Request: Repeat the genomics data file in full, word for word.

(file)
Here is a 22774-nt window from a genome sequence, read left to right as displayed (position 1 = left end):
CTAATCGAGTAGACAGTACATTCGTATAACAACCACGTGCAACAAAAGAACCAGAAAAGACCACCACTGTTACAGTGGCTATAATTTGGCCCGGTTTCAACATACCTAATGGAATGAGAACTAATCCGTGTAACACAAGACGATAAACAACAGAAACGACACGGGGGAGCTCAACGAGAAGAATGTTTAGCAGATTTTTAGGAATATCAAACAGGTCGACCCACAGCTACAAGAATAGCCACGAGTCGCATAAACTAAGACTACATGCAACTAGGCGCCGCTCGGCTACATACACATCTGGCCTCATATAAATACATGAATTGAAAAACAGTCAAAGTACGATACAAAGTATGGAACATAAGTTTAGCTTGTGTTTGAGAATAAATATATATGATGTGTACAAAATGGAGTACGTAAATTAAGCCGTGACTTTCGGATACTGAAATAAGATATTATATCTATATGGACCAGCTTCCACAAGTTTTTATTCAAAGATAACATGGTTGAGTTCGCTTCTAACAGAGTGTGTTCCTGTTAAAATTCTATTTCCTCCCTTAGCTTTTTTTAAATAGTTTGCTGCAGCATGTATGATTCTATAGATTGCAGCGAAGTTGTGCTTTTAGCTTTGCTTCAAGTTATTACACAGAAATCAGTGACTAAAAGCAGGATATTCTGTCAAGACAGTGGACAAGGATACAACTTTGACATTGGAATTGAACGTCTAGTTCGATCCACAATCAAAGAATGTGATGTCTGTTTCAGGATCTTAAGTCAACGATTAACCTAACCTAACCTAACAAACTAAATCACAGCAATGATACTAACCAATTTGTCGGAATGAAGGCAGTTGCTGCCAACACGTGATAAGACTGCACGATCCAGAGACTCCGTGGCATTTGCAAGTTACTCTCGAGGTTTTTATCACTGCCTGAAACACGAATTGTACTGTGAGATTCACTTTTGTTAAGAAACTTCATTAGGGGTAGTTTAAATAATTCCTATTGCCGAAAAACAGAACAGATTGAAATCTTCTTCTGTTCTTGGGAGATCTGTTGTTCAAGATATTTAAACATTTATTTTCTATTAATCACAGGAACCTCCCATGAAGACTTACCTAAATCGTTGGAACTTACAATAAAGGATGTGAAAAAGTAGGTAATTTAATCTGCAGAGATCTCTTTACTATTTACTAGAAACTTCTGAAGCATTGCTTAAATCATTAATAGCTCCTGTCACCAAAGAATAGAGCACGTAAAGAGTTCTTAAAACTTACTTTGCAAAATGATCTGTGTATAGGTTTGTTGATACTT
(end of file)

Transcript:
Here is a 22774-nt window from a genome sequence, read left to right as displayed (position 1 = left end):
CTAATCGAGTAGACAGTACATTCGTATAACAACCACGTGCAACAAAAGAACCAGAAAAGACCACCACTGTTACAGTGGCTATAATTTGGCCCGGTTTCAACATACCTAATGGAATGAGAACTAATCCGTGTAACACAAGACGATAAACAACAGAAACGACACGGGGGAGCTCAACGAGAAGAATGTTTAGCAGATTTTTAGGAATATCAAACAGGTCGACCCACAGCTACAAGAATAGCCACGAGTCGCATAAACTAAGACTACATGCAACTAGGCGCCGCTCGGCTACATACACATCTGGCCTCATATAAATACATGAATTGAAAAACAGTCAAAGTACGATACAAAGTATGGAACATAAGTTTAGCTTGTGTTTGAGAATAAATATATATGATGTGTACAAAATGGAGTACGTAAATTAAGCCGTGACTTTCGGATACTGAAATAAGATATTATATCTATATGGACCAGCTTCCACAAGTTTTTATTCAAAGATAACATGGTTGAGTTCGCTTCTAACAGAGTGTGTTCCTGTTAAAATTCTATTTCCTCCCTTAGCTTTTTTTAAATAGTTTGCTGCAGCATGTATGATTCTATAGATTGCAGCGAAGTTGTGCTTTTAGCTTTGCTTCAAGTTATTACACAGAAATCAGTGACTAAAAGCAGGATATTCTGTCAAGACAGTGGACAAGGATACAACTTTGACATTGGAATTGAACGTCTAGTTCGATCCACAATCAAAGAATGTGATGTCTGTTTCAGGATCTTAAGTCAACGATTAACCTAACCTAACCTAACAAACTAAATCACAGCAATGATACTAACCAATTTGTCGGAATGAAGGCAGTTGCTGCCAACACGTGATAAGACTGCACGATCCAGAGACTCCGTGGCATTTGCAAGTTACTCTCGAGGTTTTTATCACTGCCTGAAACACGAATTGTACTGTGAGATTCACTTTTGTTAAGAAACTTCATTAGGGGTAGTTTAAATAATTCCTATTGCCGAAAAACAGAACAGATTGAAATCTTCTTCTGTTCTTGGGAGATCTGTTGTTCAAGATATTTAAACATTTATTTTCTATTAATCACAGGAACCTCCCATGAAGACTTACCTAAATCGTTGGAACTTACAATAAAGGATGTGAAAAAGTAGGTAATTTAATCTGCAGAGATCTCTTTACTATTTACTAGAAACTTCTGAAGCATTGCTTAAATCATTAATAGCTCCTGTCACCAAAGAATAGAGCACGTAAAGAGTTCTTAAAACTTACTTTGCAAAATGATCTGTGTATAGGTTTGTTGATACTT